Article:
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Vonetta McGee

Vonetta McGee

Without question, one of the most breathtaking beauties to emerge out of the 70’s “Blaxploitation” era was actress Vonetta McGee. This lovely sister, born in San Francisco on January 14, 1945, possessed the complete package; looks, talent and determination which should have made her a marquee name in Hollywood. Instead, this tantalizing, tan, and talented lady found herself in in the land of Blaxploitation, where her some would considerable her talents were laid to waste.

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Judy Pace

Judy Pace

Some would argue that if there was one actress that threatened Pam Grier’s reign as America’s Black glamour queen of the 70’s, it was the bewitching bronze beauty Judy Pace. A former Ebony Magazine model, Judy was a modern day Queen Neferteri, with sexy bedroom eyes, pouting full lips, all gloriously displayed on a petite chestnut brown frame. In color-conscious Hollywood, Judy became one of the first dark-skinned dramatic actresses to be recognized as a sex-symbol. The Daily Variety once referred to her as The most beautiful woman in Hollywood.

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Ms. Pam Grier

Ms. Pam Grier

“She’s the Godmother of them all…The Baddest One-Chick Hit Squad that ever hit town!” So promised the 1973 promotional poster for the American International Pictures release of Coffy; whose star was a luscious afro-sporting, gun toting, buxom Nubian princess named Pam Grier.

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Crazy, Sexy, Kool Calvin Lockhart

Crazy, Sexy, Kool Calvin Lockhart

Many Black actors have been faced with difficult choices and obstacles. The Bahamas-born Calvin Lockhart, who has died in 2007 was no exception. The handsome, charismatic Lockhart, who had classical acting training and who spoke French, German, Italian and Spanish, was mainly forced to take roles that he disliked.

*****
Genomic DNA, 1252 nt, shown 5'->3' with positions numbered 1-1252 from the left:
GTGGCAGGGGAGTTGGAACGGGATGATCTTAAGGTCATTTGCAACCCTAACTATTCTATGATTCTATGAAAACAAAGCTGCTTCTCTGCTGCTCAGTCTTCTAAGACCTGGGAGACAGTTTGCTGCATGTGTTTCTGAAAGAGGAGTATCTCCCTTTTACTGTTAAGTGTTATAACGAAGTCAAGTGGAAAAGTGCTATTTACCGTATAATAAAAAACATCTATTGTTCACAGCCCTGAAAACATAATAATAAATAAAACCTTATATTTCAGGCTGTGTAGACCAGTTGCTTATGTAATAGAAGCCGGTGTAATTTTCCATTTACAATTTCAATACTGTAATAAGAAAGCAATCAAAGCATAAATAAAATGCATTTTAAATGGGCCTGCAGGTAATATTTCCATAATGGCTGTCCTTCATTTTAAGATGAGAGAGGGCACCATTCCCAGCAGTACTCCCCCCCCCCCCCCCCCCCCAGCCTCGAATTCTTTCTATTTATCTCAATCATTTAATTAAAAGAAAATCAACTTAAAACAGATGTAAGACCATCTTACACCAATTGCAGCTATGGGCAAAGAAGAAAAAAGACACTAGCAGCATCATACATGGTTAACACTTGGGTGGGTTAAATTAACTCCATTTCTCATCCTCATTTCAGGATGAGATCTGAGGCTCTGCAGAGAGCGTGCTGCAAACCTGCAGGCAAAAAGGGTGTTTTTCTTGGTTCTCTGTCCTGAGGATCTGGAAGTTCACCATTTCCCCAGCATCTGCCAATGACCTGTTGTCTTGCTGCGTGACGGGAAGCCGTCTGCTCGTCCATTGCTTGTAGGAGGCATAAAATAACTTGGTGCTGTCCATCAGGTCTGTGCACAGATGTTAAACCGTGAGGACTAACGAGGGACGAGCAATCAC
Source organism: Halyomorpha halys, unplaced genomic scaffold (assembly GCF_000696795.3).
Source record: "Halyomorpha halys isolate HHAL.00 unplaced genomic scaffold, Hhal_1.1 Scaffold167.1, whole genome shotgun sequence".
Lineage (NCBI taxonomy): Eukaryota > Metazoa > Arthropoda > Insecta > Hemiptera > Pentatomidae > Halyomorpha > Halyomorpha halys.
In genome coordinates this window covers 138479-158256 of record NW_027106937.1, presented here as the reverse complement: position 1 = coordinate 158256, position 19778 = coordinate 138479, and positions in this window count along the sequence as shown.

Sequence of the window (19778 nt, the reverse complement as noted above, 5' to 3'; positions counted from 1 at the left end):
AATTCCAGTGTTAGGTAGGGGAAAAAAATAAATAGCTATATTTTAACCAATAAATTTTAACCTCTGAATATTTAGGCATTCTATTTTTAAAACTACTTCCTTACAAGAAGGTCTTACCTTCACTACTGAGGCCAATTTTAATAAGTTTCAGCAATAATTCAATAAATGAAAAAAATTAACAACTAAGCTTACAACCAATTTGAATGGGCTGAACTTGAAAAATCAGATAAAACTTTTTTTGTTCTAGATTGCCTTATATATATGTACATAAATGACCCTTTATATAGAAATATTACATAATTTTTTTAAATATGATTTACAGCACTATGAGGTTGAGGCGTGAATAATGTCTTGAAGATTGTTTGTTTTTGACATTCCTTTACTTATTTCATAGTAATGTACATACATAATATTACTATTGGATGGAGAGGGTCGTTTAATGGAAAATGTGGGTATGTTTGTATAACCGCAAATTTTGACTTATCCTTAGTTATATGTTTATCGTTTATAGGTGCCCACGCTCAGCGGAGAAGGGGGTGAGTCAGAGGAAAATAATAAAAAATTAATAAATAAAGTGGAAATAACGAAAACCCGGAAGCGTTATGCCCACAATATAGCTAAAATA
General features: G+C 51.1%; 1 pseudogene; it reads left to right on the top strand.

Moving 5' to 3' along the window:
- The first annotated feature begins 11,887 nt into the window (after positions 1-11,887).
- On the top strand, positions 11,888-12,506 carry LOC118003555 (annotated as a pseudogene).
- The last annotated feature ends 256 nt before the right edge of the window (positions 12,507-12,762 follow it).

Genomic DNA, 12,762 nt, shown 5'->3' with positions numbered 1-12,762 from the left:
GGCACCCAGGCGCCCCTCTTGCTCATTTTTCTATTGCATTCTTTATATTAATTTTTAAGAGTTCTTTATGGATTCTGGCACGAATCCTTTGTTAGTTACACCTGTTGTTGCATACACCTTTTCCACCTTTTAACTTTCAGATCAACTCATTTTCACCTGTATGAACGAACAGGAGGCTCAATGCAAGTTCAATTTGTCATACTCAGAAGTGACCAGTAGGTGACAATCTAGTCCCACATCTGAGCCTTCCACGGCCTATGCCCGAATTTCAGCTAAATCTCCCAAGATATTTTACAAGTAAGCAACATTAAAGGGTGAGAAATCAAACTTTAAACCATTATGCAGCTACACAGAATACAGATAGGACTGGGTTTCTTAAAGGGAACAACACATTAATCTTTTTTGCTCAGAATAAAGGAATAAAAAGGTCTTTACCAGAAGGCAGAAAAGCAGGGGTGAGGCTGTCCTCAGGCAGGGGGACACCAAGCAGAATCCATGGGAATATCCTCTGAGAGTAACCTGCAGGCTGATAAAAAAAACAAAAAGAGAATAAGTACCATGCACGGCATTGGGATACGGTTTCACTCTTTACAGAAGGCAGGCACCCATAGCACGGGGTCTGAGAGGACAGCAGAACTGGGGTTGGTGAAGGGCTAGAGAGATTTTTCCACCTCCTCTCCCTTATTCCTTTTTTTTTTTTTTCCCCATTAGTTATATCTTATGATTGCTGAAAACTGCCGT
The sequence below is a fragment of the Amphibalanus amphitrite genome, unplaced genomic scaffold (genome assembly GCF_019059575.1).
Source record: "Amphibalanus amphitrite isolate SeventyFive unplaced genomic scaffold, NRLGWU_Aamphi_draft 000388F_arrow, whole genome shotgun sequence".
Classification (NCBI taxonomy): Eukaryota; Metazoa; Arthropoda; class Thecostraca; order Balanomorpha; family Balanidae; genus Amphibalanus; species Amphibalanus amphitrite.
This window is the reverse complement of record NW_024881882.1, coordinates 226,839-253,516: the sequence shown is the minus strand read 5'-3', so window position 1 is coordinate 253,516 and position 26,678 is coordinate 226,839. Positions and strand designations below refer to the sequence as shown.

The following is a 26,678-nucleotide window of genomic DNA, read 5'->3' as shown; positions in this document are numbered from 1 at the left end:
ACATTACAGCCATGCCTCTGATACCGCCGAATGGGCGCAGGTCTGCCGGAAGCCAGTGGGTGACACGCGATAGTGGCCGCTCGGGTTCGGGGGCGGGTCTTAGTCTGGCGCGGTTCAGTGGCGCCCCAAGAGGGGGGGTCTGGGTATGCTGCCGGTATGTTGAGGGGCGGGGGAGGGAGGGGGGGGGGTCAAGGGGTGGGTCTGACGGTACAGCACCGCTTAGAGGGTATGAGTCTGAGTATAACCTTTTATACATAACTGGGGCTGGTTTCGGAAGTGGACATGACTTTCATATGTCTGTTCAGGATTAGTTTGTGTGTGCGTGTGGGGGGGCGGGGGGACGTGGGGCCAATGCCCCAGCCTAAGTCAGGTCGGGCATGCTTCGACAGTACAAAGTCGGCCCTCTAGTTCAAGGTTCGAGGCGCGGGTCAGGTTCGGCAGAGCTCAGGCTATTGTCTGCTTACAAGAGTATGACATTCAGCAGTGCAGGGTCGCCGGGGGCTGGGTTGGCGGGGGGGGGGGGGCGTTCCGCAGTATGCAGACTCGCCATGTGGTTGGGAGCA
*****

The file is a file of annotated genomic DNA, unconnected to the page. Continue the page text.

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Benjamin Hooks – A Real Maverick

Benjamin Hooks – A Real Maverick

Mr. Hooks told Ebony magazine soon after he became the association’s executive director in 1977. “The civil rights movement is not dead. “If anyone thinks that we are going to stop agitating, they had better think again. If anyone thinks that we are going to stop litigating, they had better close the courts. If anyone thinks that we are not going to demonstrate and protest, they had better roll up the sidewalks.”

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Funk My Soul

Funk My Soul

Sista ToFunky met Alex Hafner in January of this year and to my delight Alex is one of the Koolest Cats I ever met. We spent some time getting to know each other and we shared our love for FUNK and all things FUNKY.  Alex, who is from Germany, is a DJ and has a wealth of knowledge of R&B, Funk, Soul, Techno and more.

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John Solie

John Solie

The Museum of UnCut Funk celebrates the movie poster art of John Solie. John’s legendary skill for depicting “dead-on likenesses” of famous people has kept him in demand by major Hollywood movie studios, television networks, book publishers and magazine editors.

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D’Urville Martin

D’Urville Martin

D’Urville Martin was an actor, director and producer who was considered one of the hardest working men during the Blaxploitation film era.

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Roxie Roker

Roxie Roker

Roxie Roker may best be remembered for playing outspoken Helen Willis for ten years on the popular television sitcom The Jeffersons.